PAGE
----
More Intellectual Property Fights
It's not just breweries that are dealing with intellectual property stuff; now Northern Brewer, the home brew supplier, has gotten a C&D from Bell's Brewery for a clone kit they sell. At first, NB was put off, but they came to support the move. For more, read Beersage's interview with NB, or Bell's response. As usual, Jim at the Beer and Whiskey Brothers gets it exactly right: This is about establishing a paper trail of defense of a trademark.
There are plenty of arguments against these IP disputes in the craft beer world. As Jim at B&W Bros puts it:
I think many of us see the craft beer industry as a handshake-deal kind of community, where brewers collaborate and most everyone gets along. Fa-la-la-la-la. In such a world, a cease and desist letter instead of a friendly phone call might seem harsh.But most people by now realize it's a business, and such things happen. There is one argument I've heard, though, espoused by even robust craft beer fans, such as my good friend JimShan of Philly Beeraholic. That argument is that Bell's (or Troegs, or Sam Adams) should not send a letter to someone who poses no brand threat, but instead only send it when there is an infringing product. In other words, don't send a C&D to Northern Brewer, send it when a brewery opens up down the street and calls their IPA "Two Hearts IPA."
That argument would be fine, except that the law does not work like that.
Establishing a trademark requires a record of protecting it. It's just that simple. If you don't protect the brand, you lose it, and when the brewery down the street opens up and tries to steal your brand, you're SOL. So if you want everyone to be friends, or you don't believe in IP rights, those are fine veiwpoints to have (although you'll be disappointed), but the one argument that has no legal relevance is whether the brewery getting sued actually poses a threat. It's not about that, it's about establishing a record of protection.
More Beer Ticket Issues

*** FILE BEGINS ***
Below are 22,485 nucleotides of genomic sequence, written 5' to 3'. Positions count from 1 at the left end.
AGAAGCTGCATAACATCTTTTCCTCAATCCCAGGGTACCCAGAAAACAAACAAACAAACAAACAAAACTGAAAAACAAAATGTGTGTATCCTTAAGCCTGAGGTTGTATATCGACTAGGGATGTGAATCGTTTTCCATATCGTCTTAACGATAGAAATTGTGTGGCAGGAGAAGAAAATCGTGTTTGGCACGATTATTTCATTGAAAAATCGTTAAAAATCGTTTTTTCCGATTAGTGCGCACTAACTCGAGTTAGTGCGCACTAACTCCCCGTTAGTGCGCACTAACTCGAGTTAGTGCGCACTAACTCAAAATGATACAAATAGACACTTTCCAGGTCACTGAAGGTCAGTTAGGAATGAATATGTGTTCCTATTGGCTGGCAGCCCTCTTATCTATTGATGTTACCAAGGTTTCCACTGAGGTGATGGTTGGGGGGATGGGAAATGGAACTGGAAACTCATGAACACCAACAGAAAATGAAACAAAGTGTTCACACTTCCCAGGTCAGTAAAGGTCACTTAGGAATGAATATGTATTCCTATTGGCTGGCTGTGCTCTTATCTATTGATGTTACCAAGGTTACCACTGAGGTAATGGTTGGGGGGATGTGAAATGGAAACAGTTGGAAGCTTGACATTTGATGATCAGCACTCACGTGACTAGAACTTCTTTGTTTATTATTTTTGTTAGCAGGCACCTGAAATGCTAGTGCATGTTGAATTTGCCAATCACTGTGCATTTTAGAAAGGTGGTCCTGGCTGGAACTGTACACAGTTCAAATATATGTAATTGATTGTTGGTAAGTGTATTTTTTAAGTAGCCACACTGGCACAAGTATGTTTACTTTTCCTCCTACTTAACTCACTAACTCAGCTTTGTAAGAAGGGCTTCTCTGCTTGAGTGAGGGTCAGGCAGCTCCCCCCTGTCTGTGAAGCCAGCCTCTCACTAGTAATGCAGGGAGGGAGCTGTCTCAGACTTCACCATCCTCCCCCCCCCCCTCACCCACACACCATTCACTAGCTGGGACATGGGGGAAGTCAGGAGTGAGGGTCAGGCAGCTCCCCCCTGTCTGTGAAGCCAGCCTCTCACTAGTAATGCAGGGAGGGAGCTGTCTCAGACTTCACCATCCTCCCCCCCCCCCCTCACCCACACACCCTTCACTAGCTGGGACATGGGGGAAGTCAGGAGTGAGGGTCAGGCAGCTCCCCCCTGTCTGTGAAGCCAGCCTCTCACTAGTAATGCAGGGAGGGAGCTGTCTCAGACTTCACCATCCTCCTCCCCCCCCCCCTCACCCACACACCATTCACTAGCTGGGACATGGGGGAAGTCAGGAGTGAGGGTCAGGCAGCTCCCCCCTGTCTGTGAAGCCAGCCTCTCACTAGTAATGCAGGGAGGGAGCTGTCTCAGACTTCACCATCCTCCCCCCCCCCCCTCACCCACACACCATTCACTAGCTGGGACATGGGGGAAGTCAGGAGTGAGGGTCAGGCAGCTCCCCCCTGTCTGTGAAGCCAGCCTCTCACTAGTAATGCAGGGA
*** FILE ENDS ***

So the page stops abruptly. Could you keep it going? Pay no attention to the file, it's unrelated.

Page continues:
I am one of the many people who did not get tickets to SAVOR when they had their now-famous site meltdown, after I missed pre-sale because I was in a meeting. Now, Dark Lord Day at 3Floyds has had what the B&W Bros called a "shibacle" with their own ticket sales, selling out in 23 minutes or something. In both cases, long-time fans and attendees missed out, and at least a few tickets went to brokers who are now selling them for ten times the asking price.
I reached out to SAVOR organizers at the Brewers' Association to ask them some questions about organizing an event. I wanted to learn a little more about what goes into a ticket-ordering Website, the decisions involved with balancing exclusivity and insane demand, what if anything an event can do to keep brokers out and reward loyalty. This is stuff I know a bit about in other areas, but it seemed like it could be valuable insight, and it's certainly timely.
A Brewers' Association spokesperson, Barbara Fusco, got back to me and politely said that they didn't really think my blog was a media priority (hard to argue with that), and gave me some stats telling me just how insane the demand was for SAVOR tickets. I won't lie and say that I'm thrilled the BA didn't think a lowly blogger such as myself was worth their time, but maybe they'll carve some availability out for me another time. I think this is a cool topic that is very relevant to craft beer fans, and it warrants some closer looks.
Too Much Choice?
You can follow the debate about whether there is such a thing as too much choice in an industry, and whether craft beer is there at good places like the Beer-Stained Letter and Lew's blog. The difference seems to be that beer is so cheap and consumable that the usual rules do not apply, and that more choice remains in general a good thing.
I think that's likely true, but there is no question in my mind that, given the cash and distribution constraints in the brewing industry, we're going to sooner or later enter a period of consolidation. That may come in the form of alliances (like the ABI-backed Craft Brewers' Alliance), or straight-out acquisition. Of course, small breweries and brewpubs will be fine, but if they have larger ambitions, I don't see us continuing to gather craft breweries by the hundreds that all will be the next Dogfish or Sierra.
- If you follow such things, go vote in Ashley's 10 best social media breweries survey.
- Via Jack Curtin, there is more beer comic news: Tomme Arthur vs. The World
- 3Floyds and Sun King are fighting against some crappy laws for Indiana brewers.
- Short's is getting rid of the controversial Hangin' Frank beer and label.
via Beersage, the Fantasy Brewmasters' Burdisson's Dwarven Ale
Fantasy Brewmasters is a decidedly cool/strange outfit making beers based on beer from fantasy writing. As a nerd, I love it. As a beer guy, I am intrigued. Also, the art for this is really damn cool.
They've really embraced the fantasy design elements, with the unraveling scrolls and the dramatic lighting from underneath the burly, industrial-looking dwarf. They even got the copper/black/gold color scheme common to so many fantasy epics. The one thing they could have done a little more with is the lettering, which is a standard serif and a tad too prosaic.